What does an optimal risk management operating model look like? has been saved
What does an optimal risk management operating model look like?
Managing operational risk and compliance: New paradigms for synergy
With the global financial crisis in the past, institutions can now reflect on what an optimal risk management operating model may look like—and on finding synergies in the existing capabilities of operational risk and compliance. Keys to success include communicating a clear, well-articulated vision combined with an appropriate tone from the top.
Reflecting on a optimal framework
Many financial institutions, consistent with regulatory expectations, organize their risk management framework into a model with three lines of defense (LOD):
- The business line, which generates, owns, and controls the risk.
- The support functions, which provide oversight to the first line, and includes the risk disciplines of operational risk and compliance, among others.
- The internal audit, whose remit is derived from the board to process-audit the first and second lines of defense.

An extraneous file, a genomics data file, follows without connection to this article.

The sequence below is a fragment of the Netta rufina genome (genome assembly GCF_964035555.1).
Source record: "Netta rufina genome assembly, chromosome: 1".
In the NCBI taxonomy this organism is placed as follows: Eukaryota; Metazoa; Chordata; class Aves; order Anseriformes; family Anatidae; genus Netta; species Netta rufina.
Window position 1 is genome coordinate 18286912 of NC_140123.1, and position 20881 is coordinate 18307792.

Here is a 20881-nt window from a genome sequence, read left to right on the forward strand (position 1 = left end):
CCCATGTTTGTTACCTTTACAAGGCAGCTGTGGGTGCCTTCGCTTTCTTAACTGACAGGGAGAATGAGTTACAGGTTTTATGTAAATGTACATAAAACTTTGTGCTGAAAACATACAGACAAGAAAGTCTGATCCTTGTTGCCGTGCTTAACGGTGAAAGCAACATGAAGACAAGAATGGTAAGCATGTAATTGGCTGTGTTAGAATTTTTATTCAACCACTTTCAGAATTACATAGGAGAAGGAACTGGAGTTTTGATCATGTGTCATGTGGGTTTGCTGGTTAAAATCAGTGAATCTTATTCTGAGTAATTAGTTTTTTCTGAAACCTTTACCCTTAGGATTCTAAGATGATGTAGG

The global financial crisis generated years of significant spend on the remediation of identified regulatory (and, at times, internal audit and risk management) issues. In response to addressing these issues and executing their oversight responsibilities, operational risk and compliance may have created multiple functions and activities, and in certain cases, generated duplicative requests for the first line of defense.
With the global financial crisis behind us, institutions now have an opportunity to reflect on what an optimal operating risk management model may look like—and where synergies may be garnered from the existing capabilities of operational risk and compliance. For the purposes of this paper, we will discuss the first and second lines of defense. Further, we will explore the activities performed by each risk discipline and the capabilities where synergies may exist.
Operational risk and compliance functions have a shared mandate to provide oversight to the first line and challenge the execution of their risk management practices. But depending on how the functions are organized, this may create some challenges that result in inefficient processes. For example, operational risk and compliance may request that the first line perform the same or similar activities (e.g., risk identification, risk assessment, controls testing, issue identification, and issues reporting). So today, some institutions are exploring ways to optimize the execution of their risk management activities at both the first and second lines of defense.